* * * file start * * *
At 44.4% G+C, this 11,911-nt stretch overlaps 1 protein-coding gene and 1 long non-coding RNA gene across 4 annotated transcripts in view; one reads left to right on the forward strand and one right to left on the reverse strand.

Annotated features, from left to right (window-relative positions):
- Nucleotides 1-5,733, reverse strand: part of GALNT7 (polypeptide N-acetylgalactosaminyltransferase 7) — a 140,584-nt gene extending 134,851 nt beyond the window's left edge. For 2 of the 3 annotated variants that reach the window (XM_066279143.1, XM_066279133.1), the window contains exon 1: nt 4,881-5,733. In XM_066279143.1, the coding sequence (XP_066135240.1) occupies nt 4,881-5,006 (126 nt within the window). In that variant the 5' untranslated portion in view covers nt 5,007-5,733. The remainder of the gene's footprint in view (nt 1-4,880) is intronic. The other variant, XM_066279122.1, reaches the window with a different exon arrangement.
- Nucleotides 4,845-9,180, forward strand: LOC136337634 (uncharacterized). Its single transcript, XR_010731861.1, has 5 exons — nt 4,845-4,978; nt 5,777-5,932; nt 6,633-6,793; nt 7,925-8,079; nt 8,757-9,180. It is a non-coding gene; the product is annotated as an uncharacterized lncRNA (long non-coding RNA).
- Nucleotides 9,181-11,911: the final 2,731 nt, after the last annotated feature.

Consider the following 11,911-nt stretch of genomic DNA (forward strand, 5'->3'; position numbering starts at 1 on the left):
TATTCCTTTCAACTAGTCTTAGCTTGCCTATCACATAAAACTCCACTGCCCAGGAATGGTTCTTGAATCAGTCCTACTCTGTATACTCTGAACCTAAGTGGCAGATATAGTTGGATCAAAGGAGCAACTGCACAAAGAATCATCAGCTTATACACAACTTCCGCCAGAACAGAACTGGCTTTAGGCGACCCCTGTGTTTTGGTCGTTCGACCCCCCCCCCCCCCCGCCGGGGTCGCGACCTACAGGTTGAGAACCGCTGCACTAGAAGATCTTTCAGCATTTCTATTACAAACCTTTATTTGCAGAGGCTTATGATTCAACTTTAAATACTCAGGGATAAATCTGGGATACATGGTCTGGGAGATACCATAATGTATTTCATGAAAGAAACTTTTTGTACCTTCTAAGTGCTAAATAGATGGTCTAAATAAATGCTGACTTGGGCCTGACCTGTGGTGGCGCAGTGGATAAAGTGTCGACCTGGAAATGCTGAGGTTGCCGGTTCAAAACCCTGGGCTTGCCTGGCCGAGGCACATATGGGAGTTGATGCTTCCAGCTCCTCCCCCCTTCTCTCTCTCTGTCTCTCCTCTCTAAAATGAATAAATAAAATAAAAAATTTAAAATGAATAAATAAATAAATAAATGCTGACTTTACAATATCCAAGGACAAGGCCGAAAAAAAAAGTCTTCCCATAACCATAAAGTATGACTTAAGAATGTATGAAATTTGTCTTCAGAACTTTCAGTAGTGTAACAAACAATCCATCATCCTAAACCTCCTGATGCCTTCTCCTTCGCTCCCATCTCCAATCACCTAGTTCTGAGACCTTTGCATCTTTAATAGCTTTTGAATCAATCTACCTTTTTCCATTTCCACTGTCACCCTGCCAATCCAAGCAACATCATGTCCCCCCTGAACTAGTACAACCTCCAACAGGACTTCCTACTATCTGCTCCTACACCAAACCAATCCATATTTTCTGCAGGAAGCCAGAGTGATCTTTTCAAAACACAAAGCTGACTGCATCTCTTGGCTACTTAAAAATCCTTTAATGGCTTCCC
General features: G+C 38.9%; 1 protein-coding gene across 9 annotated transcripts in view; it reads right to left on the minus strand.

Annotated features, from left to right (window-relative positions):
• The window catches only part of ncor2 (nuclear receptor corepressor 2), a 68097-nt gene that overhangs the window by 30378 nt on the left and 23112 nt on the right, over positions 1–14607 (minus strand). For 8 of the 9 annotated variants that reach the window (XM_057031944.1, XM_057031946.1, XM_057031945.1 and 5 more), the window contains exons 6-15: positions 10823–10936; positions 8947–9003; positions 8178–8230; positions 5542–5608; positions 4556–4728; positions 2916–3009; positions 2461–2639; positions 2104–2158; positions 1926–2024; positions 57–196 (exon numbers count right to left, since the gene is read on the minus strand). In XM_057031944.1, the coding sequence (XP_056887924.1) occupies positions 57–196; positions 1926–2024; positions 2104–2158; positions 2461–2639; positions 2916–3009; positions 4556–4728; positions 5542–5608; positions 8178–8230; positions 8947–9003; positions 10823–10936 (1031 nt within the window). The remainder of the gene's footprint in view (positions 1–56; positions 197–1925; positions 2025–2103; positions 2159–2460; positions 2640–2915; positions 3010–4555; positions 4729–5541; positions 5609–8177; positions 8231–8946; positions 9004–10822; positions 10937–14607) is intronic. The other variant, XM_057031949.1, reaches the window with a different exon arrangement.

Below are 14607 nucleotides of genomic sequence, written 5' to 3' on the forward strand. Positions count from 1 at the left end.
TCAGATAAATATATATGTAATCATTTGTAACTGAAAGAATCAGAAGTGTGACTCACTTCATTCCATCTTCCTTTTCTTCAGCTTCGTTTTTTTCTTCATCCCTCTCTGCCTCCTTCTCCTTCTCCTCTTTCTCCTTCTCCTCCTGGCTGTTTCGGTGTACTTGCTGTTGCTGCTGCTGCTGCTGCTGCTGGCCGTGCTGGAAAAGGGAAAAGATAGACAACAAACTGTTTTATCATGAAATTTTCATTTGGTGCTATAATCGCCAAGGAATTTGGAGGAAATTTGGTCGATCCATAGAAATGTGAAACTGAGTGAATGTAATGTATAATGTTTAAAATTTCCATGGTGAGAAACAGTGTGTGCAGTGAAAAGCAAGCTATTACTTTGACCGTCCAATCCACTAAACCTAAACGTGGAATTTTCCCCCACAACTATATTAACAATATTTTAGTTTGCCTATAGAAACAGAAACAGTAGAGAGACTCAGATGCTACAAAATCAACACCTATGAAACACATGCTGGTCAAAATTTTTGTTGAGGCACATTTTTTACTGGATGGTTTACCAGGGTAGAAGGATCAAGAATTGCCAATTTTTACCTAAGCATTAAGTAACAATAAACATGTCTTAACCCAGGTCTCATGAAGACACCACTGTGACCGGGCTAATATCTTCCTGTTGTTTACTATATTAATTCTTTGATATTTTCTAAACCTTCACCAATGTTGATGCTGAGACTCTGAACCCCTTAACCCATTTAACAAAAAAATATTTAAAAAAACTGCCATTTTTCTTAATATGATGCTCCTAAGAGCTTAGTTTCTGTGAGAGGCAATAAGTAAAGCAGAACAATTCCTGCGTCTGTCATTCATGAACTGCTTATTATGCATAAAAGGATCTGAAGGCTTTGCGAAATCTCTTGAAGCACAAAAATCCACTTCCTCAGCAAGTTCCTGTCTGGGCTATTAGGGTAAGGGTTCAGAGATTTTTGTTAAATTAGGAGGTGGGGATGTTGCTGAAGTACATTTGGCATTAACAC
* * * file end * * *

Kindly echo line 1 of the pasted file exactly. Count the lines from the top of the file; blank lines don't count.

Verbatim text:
At 44.4% G+C, this 11,911-nt stretch overlaps 1 protein-coding gene and 1 long non-coding RNA gene across 4 annotated transcripts in view; one reads left to right on the forward strand and one right to left on the reverse strand.